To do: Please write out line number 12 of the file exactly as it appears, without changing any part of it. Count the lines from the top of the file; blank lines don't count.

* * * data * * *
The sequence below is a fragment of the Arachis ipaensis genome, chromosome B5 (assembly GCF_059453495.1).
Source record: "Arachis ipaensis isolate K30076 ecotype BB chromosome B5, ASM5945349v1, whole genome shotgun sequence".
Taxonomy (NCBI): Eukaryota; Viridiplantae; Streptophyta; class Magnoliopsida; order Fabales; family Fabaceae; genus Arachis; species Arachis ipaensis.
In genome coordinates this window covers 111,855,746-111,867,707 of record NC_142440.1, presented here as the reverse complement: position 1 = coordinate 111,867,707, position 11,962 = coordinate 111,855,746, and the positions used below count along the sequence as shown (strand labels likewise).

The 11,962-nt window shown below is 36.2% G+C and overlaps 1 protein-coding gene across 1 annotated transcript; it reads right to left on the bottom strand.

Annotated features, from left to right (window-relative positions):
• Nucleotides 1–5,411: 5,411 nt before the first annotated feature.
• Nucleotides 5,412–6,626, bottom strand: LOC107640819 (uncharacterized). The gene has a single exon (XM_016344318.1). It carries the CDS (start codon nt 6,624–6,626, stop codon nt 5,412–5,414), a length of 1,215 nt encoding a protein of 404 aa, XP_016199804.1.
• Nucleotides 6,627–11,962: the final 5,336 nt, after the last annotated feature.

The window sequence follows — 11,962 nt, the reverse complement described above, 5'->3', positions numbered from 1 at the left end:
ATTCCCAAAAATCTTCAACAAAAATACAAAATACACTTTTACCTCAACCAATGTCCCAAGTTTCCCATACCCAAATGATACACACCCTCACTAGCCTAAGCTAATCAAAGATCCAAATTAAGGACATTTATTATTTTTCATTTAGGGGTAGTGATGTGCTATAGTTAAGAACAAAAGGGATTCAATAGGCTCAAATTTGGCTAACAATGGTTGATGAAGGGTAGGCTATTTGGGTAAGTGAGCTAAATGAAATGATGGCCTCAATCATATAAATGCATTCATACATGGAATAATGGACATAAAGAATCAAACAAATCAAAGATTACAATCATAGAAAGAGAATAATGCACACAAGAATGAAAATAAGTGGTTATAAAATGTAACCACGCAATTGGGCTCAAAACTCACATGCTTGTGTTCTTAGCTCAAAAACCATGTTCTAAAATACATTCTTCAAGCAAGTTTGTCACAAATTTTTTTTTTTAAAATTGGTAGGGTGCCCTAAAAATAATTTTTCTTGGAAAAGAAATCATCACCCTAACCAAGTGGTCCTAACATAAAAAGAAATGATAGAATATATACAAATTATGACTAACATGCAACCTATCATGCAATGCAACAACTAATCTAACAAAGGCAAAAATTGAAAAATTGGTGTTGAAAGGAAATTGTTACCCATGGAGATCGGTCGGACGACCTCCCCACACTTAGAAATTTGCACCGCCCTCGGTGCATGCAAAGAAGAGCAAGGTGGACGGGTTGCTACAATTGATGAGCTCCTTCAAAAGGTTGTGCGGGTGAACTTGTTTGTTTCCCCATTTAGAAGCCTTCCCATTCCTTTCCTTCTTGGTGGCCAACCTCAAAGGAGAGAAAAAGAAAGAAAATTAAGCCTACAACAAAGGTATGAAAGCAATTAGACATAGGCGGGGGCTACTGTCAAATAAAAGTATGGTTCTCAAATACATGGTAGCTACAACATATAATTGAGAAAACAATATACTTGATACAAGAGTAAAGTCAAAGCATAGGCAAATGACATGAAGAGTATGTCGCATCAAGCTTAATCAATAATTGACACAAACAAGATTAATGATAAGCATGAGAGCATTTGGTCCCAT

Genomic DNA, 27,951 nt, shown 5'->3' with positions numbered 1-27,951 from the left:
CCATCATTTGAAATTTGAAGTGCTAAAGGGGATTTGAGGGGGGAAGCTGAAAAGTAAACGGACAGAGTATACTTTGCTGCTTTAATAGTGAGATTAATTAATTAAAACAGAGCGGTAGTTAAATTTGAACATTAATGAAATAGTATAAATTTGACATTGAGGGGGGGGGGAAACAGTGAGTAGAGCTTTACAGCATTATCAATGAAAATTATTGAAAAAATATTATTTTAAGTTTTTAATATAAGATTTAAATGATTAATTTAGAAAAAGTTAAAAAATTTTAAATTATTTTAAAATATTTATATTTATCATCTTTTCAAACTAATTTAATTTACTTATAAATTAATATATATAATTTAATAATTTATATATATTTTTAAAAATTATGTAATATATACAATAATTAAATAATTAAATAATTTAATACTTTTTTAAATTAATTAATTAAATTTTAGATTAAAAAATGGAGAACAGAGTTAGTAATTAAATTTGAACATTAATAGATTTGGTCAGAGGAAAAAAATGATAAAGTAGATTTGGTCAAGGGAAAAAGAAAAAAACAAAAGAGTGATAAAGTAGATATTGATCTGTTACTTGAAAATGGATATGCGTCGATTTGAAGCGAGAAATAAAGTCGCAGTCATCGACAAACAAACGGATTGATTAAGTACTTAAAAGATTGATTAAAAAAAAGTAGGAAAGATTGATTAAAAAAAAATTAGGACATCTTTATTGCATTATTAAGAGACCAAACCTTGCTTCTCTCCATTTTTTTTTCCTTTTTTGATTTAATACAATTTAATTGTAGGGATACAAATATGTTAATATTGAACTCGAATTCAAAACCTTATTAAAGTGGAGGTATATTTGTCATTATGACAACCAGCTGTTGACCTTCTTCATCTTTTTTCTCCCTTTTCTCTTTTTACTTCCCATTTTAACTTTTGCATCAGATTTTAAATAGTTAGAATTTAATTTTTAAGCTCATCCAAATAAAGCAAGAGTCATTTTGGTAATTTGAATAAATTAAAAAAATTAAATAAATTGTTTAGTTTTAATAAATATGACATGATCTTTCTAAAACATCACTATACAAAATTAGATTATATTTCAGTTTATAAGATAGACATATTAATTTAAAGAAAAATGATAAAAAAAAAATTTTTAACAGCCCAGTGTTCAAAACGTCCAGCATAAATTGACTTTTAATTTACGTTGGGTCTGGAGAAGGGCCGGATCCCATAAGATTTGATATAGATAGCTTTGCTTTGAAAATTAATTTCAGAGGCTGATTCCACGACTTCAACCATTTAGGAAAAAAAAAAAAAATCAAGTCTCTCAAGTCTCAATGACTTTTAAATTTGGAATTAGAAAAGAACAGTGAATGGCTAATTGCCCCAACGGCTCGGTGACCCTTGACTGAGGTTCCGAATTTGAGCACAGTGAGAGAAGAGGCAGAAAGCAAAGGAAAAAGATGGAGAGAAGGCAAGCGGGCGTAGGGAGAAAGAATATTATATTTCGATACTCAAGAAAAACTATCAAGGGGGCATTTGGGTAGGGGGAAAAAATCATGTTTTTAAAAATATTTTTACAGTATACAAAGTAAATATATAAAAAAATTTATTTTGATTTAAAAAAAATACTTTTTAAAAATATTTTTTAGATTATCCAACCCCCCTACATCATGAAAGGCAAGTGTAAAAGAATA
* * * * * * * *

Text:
Genomic DNA, 27,951 nt, shown 5'->3' with positions numbered 1-27,951 from the left: